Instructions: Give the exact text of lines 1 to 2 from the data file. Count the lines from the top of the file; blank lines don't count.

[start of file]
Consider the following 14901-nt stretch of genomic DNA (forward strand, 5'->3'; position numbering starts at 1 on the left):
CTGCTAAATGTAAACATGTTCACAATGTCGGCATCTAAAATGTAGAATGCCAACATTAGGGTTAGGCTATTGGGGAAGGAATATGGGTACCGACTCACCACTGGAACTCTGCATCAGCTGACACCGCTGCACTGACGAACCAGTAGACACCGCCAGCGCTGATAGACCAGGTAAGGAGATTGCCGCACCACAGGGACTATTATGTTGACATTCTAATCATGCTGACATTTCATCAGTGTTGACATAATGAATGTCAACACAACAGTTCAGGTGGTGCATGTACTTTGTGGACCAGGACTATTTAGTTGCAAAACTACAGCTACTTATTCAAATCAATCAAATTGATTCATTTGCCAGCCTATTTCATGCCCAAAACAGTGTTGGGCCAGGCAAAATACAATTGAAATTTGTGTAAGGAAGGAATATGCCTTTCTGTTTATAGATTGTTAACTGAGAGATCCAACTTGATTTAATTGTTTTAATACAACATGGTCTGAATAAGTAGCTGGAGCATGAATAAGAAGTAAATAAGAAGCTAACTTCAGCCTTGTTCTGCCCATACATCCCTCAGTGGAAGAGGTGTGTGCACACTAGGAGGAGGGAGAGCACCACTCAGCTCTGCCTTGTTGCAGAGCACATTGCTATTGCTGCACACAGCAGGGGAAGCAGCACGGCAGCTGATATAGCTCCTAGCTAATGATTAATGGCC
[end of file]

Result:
Consider the following 14901-nt stretch of genomic DNA (forward strand, 5'->3'; position numbering starts at 1 on the left):
CTGCTAAATGTAAACATGTTCACAATGTCGGCATCTAAAATGTAGAATGCCAACATTAGGGTTAGGCTATTGGGGAAGGAATATGGGTACCGACTCACCACTGGAACTCTGCATCAGCTGACACCGCTGCACTGACGAACCAGTAGACACCGCCAGCGCTGATAGACCAGGTAAGGAGATTGCCGCACCACAGGGACTATTATGTTGACATTCTAATCATGCTGACATTTCATCAGTGTTGACATAATGAATGTCAACACAACAGTTCAGGTGGTGCATGTACTTTGTGGACCAGGACTATTTAGTTGCAAAACTACAGCTACTTATTCAAATCAATCAAATTGATTCATTTGCCAGCCTATTTCATGCCCAAAACAGTGTTGGGCCAGGCAAAATACAATTGAAATTTGTGTAAGGAAGGAATATGCCTTTCTGTTTATAGATTGTTAACTGAGAGATCCAACTTGATTTAATTGTTTTAATACAACATGGTCTGAATAAGTAGCTGGAGCATGAATAAGAAGTAAATAAGAAGCTAACTTCAGCCTTGTTCTGCCCATACATCCCTCAGTGGAAGAGGTGTGTGCACACTAGGAGGAGGGAGAGCACCACTCAGCTCTGCCTTGTTGCAGAGCACATTGCTATTGCTGCACACAGCAGGGGAAGCAGCACGGCAGCTGATATAGCTCCTAGCTAATGATTAATGGCC